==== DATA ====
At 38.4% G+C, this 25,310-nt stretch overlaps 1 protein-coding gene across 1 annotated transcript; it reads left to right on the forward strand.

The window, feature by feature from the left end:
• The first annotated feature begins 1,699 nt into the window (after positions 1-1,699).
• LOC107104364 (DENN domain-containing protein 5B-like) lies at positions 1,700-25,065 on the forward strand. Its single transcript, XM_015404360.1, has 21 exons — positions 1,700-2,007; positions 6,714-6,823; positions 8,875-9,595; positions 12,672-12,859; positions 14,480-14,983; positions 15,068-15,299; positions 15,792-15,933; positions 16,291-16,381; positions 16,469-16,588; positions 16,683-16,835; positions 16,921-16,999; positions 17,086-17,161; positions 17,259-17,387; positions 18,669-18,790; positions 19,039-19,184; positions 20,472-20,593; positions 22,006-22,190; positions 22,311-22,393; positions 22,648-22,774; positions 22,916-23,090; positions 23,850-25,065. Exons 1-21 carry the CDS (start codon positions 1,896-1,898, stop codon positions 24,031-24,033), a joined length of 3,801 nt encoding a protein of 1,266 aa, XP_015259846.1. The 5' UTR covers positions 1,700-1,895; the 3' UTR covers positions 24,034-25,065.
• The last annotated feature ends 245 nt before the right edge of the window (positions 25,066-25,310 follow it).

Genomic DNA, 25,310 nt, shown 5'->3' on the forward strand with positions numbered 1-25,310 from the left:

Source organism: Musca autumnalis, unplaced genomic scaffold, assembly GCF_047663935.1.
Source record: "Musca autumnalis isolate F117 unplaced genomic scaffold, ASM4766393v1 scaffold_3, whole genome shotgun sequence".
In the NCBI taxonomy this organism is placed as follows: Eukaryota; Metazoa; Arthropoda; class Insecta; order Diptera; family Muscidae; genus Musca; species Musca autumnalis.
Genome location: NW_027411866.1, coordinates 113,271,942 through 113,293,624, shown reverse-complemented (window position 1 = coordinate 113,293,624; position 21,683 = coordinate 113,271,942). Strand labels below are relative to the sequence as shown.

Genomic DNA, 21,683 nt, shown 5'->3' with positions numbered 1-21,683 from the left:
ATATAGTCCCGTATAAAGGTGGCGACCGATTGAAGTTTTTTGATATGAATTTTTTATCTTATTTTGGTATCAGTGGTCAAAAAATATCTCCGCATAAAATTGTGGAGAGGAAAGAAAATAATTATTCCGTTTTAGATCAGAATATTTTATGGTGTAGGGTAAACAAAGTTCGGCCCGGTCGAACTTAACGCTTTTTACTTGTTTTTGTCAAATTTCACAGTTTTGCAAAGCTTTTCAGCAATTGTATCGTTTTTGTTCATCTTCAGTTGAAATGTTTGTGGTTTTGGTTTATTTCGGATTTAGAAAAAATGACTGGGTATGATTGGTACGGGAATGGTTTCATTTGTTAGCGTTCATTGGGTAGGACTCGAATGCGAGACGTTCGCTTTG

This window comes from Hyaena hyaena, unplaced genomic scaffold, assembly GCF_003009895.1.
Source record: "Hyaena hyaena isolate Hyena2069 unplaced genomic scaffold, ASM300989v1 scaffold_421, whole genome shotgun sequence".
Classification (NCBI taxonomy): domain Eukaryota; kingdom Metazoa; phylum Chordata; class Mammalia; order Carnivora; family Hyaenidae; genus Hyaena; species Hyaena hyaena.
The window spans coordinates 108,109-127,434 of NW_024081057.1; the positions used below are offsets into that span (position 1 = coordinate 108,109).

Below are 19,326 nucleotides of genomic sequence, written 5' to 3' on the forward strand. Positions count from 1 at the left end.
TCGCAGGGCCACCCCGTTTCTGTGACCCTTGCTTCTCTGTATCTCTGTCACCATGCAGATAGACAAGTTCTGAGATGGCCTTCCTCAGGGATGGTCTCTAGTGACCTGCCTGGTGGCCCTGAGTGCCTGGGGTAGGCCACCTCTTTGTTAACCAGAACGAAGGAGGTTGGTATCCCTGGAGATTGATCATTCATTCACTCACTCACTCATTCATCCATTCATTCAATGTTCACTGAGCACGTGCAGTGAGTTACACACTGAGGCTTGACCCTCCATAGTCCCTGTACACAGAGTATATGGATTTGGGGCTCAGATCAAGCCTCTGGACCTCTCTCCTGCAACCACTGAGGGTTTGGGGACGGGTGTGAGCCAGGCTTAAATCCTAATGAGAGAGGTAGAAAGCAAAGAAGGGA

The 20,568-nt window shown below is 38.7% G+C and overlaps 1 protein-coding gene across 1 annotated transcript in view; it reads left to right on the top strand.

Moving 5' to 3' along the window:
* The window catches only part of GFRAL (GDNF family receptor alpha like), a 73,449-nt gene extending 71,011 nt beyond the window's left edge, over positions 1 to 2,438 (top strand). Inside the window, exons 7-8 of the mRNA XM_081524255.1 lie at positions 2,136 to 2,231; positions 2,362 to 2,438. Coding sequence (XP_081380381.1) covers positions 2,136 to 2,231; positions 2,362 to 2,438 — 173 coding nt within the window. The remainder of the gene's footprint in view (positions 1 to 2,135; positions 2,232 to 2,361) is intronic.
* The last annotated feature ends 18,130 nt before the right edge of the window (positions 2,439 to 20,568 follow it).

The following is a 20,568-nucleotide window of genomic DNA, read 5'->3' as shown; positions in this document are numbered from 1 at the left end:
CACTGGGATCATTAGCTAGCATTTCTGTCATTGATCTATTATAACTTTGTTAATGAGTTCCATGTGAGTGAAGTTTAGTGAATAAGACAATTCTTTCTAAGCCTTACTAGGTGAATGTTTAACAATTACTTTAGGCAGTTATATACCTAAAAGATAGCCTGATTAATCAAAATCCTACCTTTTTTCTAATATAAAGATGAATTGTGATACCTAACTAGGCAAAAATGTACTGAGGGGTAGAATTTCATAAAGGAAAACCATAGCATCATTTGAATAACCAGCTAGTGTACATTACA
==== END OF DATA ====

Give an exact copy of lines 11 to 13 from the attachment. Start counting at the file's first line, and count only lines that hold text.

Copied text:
Genomic DNA, 21,683 nt, shown 5'->3' with positions numbered 1-21,683 from the left:
ATATAGTCCCGTATAAAGGTGGCGACCGATTGAAGTTTTTTGATATGAATTTTTTATCTTATTTTGGTATCAGTGGTCAAAAAATATCTCCGCATAAAATTGTGGAGAGGAAAGAAAATAATTATTCCGTTTTAGATCAGAATATTTTATGGTGTAGGGTAAACAAAGTTCGGCCCGGTCGAACTTAACGCTTTTTACTTGTTTTTGTCAAATTTCACAGTTTTGCAAAGCTTTTCAGCAATTGTATCGTTTTTGTTCATCTTCAGTTGAAATGTTTGTGGTTTTGGTTTATTTCGGATTTAGAAAAAATGACTGGGTATGATTGGTACGGGAATGGTTTCATTTGTTAGCGTTCATTGGGTAGGACTCGAATGCGAGACGTTCGCTTTG

This window comes from Hyaena hyaena, unplaced genomic scaffold, assembly GCF_003009895.1.